Wildcat is also designed to drop the Stingray anti-submarine homing torpedo. Stingray is probably the best weapon of its kind in the world but has a limited area it can search, so must be dropped relatively close to the submarine contact. Unlike the Merlin HM.2, which is equipped with dipping sonar and sonobuoys, the Wildcat has no way of confirming a submarine contact itself and must rely on targeting data via radio from its parent ship or another platform. Hunting submarines is demanding and difficult, even in the most favourable conditions and the lack of dipping sonar may restrict the Wildcat’s effectiveness in killing submarines. Although obviously not its intended primary role, a Type 45 destroyer, which is already constrained by the detection limitations of a bow-mounted sonar, paired with a Wildcat does not inspire confidence as an independent ASW asset. Fitting a dipping sonar to the Wildcat would greatly increase its ASW capability but it takes up considerable cabin space and adds weight, restricting its effectiveness in its many other roles. The Wildcat has less than half the endurance of the Merlin (about 2 hours 15 minutes v 5 hours) so it is clear the Merlin is the vastly superior submarine hunter while the Wildcat is better suited in the surface search and attack role. If the RN had plenty of helicopters, this would not be a significant issue but the ability to perform in multiple roles becomes important when there are so few assets.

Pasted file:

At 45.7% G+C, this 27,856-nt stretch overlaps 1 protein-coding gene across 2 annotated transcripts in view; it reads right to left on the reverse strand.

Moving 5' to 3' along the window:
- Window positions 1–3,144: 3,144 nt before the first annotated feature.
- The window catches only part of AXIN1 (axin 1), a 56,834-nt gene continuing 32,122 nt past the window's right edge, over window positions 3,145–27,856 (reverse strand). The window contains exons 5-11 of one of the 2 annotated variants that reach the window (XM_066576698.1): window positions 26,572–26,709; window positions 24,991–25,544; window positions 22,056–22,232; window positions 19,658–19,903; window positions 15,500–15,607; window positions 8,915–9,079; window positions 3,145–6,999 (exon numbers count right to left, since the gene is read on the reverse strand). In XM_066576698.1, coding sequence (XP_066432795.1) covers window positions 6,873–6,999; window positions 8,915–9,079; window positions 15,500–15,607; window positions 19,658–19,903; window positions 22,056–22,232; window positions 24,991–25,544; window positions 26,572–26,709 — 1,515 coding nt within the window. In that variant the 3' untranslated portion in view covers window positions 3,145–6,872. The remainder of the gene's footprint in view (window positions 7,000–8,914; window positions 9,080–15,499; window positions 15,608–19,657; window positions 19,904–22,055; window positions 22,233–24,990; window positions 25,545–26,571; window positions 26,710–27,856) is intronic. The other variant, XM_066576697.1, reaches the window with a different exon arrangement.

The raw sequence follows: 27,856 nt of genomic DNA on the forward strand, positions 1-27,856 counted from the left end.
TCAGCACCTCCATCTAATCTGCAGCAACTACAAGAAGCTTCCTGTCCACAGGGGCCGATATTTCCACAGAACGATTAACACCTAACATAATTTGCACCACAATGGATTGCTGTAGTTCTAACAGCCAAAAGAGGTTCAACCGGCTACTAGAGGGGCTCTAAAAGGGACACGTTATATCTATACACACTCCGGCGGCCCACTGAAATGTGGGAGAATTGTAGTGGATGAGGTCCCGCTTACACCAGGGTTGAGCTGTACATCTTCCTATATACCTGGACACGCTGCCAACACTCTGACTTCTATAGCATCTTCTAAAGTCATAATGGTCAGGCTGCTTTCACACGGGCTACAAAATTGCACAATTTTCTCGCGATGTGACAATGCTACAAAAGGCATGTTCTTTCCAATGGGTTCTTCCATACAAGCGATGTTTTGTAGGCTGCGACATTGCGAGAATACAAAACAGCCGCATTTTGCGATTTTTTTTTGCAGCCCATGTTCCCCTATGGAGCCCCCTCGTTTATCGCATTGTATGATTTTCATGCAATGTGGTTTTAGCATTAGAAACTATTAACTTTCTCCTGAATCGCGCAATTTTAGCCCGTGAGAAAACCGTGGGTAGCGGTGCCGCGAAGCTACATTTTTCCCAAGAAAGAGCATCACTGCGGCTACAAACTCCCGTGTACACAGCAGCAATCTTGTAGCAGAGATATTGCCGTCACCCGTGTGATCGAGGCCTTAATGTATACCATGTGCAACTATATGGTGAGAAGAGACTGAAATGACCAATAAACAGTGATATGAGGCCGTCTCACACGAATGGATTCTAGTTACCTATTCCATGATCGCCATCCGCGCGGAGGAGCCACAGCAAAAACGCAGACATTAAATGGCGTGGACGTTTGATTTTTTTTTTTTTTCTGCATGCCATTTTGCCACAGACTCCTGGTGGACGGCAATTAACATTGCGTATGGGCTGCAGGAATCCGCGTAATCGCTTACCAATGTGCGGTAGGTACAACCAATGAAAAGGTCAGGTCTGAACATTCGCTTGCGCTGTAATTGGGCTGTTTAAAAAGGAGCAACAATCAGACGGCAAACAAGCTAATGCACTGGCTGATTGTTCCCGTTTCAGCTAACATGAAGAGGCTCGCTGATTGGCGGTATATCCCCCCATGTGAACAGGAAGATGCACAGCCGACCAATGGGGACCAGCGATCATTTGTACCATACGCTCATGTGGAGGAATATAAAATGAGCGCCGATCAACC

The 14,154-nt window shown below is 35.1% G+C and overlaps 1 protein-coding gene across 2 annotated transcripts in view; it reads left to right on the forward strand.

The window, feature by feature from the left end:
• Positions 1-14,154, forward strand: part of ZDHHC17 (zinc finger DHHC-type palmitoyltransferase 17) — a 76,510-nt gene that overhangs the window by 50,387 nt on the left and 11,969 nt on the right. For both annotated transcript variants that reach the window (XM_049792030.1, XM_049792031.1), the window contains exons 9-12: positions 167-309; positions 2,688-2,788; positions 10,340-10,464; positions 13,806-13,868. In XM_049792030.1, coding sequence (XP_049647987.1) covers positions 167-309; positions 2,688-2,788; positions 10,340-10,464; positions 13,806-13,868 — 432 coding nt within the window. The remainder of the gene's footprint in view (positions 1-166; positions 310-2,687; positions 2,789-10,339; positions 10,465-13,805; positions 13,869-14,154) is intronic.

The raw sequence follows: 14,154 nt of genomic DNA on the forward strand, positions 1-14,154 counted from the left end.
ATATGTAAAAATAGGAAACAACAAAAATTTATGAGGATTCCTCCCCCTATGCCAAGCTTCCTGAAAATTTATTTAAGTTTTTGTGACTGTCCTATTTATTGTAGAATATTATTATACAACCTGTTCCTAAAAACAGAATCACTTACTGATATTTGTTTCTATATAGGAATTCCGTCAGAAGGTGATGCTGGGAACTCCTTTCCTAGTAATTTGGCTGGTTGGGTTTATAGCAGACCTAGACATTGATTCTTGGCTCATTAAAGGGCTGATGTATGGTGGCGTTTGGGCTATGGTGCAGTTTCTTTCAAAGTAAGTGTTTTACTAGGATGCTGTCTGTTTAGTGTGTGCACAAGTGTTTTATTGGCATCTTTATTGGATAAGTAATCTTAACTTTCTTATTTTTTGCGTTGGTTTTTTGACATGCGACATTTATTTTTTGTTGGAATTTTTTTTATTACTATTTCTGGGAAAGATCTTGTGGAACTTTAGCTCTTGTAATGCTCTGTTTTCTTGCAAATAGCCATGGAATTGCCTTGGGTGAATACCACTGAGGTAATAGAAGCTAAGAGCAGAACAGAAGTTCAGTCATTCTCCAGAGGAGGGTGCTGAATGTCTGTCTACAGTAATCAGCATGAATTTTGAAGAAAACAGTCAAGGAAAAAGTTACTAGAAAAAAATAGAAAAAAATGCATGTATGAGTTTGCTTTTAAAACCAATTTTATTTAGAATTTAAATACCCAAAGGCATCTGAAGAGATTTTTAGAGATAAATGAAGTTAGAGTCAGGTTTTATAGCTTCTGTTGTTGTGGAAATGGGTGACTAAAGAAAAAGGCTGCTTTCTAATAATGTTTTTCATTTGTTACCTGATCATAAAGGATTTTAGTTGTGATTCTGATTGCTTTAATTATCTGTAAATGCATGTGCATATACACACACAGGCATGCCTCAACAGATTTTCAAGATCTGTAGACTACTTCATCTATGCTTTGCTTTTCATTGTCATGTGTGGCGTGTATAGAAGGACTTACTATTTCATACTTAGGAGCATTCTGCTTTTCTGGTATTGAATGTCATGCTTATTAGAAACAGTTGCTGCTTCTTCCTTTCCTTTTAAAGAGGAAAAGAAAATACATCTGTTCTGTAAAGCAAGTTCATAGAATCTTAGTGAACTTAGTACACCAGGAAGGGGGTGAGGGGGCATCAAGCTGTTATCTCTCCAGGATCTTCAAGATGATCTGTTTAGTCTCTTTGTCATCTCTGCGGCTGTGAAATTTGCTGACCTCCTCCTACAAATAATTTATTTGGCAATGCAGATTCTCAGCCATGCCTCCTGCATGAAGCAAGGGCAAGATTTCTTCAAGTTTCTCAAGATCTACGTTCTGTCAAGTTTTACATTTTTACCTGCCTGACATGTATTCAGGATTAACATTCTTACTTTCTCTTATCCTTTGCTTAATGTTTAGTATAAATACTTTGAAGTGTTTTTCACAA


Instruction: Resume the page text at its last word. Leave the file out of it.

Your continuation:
WIST, WTC and WINFRA
The Wildcat Integrated Support & Training (WIST) commenced in In April 2017. This £271million contract with Leonardo will sustain the whole Wildcat fleet for the next 5 years with the provision of spares, technical support and ground-based training for both aircrew and maintainers. This work provides 500 jobs at RNAS Yeovilton, where the Wildcat Training Centre (WTC) and zonal maintenance facilities are located, and at Leonardo’s Yeovil factory. The WTC has two Indra Full-Motion Flight Simulators (FMFS), a Flight Training Device (FTD) and Cockpit Procedures Trainer (CPT). The facility is run by a mixed team of 11 Army, Navy and civilian instructors. There are also 2 airframes used to teach mechanical and avionics systems to engineers.